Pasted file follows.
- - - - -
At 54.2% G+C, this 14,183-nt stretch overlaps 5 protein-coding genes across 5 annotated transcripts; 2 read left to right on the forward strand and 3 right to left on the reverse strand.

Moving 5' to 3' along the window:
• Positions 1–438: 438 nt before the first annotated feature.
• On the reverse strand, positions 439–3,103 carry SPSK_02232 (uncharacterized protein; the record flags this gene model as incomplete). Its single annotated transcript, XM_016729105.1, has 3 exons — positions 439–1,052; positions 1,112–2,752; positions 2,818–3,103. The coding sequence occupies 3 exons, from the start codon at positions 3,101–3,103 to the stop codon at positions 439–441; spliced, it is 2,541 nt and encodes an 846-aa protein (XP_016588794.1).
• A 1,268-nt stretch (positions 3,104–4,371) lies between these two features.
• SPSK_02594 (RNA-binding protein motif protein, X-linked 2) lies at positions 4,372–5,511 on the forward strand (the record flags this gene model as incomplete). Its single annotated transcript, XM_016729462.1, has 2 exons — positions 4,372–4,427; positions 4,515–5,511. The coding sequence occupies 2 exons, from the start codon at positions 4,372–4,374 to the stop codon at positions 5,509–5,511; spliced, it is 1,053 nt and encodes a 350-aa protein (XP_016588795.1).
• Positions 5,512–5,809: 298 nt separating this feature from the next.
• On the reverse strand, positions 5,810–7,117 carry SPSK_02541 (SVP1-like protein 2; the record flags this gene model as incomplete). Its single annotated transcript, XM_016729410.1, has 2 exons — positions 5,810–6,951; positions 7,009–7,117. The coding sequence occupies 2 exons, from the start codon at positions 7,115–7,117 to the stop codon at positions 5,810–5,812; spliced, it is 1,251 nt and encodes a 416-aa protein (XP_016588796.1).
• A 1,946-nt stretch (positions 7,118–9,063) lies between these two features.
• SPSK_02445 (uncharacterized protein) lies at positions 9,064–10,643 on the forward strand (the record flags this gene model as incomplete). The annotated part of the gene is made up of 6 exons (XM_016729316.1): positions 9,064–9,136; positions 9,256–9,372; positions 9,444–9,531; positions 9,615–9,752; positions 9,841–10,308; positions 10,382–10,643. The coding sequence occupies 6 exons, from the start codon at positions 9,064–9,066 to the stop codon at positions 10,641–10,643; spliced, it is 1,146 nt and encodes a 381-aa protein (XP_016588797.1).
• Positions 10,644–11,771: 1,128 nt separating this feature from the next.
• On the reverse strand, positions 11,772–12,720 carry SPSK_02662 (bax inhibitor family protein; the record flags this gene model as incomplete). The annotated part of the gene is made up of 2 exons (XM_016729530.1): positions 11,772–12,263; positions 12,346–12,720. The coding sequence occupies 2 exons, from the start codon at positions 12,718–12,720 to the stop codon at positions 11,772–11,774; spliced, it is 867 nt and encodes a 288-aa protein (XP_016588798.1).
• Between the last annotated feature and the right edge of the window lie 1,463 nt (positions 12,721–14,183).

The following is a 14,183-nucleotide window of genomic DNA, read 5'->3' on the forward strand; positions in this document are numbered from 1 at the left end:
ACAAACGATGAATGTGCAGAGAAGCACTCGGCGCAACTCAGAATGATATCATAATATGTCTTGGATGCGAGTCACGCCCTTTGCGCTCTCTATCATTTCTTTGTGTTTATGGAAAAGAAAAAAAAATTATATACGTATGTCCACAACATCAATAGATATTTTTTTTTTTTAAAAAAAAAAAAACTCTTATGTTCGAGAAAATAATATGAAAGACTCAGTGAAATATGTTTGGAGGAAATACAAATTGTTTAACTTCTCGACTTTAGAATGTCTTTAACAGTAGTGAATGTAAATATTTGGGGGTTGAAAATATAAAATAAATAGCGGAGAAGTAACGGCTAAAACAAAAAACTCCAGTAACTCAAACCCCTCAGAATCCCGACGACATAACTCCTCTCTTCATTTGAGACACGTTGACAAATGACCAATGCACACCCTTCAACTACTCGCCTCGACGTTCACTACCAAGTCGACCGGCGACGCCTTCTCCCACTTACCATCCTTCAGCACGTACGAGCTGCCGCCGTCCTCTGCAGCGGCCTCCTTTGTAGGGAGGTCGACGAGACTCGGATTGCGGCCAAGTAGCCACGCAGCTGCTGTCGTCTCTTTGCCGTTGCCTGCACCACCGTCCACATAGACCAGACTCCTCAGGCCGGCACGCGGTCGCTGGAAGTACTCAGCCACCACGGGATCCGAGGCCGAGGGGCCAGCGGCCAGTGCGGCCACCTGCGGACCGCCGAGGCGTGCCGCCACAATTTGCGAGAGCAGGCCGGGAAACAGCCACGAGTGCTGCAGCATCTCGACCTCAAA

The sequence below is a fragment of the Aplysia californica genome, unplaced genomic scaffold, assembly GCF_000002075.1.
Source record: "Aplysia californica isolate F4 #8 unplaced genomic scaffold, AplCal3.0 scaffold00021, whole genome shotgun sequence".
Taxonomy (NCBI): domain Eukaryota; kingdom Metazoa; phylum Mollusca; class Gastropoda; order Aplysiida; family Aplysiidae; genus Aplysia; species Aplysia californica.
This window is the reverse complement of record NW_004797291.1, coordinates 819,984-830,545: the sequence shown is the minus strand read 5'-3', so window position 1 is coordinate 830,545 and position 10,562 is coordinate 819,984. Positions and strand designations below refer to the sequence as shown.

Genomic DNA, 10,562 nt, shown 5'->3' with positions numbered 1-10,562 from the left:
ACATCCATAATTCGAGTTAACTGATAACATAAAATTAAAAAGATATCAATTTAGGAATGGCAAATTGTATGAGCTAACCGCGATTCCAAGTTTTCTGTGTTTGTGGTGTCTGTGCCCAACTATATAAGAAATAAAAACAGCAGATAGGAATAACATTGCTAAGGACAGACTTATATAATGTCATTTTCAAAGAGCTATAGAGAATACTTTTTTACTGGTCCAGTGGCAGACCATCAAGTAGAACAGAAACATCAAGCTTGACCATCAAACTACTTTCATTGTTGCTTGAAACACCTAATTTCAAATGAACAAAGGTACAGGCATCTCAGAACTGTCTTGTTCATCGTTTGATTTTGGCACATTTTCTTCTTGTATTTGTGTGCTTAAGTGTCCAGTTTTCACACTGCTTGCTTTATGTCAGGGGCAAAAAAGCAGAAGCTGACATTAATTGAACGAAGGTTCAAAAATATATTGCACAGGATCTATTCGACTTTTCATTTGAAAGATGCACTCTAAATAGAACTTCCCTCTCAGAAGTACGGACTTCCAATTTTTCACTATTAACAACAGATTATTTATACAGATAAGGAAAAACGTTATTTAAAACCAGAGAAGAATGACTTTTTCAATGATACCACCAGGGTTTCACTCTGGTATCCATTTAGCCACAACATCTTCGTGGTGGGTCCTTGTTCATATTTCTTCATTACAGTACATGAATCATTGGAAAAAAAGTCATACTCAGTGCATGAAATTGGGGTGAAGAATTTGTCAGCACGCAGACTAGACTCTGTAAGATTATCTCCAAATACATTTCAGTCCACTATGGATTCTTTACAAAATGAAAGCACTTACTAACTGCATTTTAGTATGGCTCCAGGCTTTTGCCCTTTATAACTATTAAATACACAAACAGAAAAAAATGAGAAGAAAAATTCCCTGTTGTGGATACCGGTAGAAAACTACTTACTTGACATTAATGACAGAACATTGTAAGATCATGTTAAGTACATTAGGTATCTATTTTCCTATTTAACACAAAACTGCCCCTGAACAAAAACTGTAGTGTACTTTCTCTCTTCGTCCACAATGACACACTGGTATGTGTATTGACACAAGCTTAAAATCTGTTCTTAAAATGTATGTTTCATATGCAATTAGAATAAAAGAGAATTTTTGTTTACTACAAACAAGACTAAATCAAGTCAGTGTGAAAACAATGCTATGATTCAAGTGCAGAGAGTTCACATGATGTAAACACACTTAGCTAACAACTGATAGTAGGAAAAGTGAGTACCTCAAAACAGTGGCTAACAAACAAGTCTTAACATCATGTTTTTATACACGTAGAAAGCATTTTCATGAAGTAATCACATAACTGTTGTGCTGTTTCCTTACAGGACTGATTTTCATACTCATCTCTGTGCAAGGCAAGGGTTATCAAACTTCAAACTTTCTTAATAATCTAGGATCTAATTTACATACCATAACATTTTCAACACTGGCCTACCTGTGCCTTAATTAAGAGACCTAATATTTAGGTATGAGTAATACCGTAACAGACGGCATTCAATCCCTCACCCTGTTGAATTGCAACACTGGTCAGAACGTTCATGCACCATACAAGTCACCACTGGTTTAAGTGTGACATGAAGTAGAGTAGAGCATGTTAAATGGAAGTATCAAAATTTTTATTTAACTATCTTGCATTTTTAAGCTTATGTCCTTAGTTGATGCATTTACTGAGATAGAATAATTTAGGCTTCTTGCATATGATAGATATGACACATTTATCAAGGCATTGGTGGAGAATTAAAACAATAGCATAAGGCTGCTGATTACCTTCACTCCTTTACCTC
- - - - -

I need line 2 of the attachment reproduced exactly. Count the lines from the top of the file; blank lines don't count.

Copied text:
Moving 5' to 3' along the window: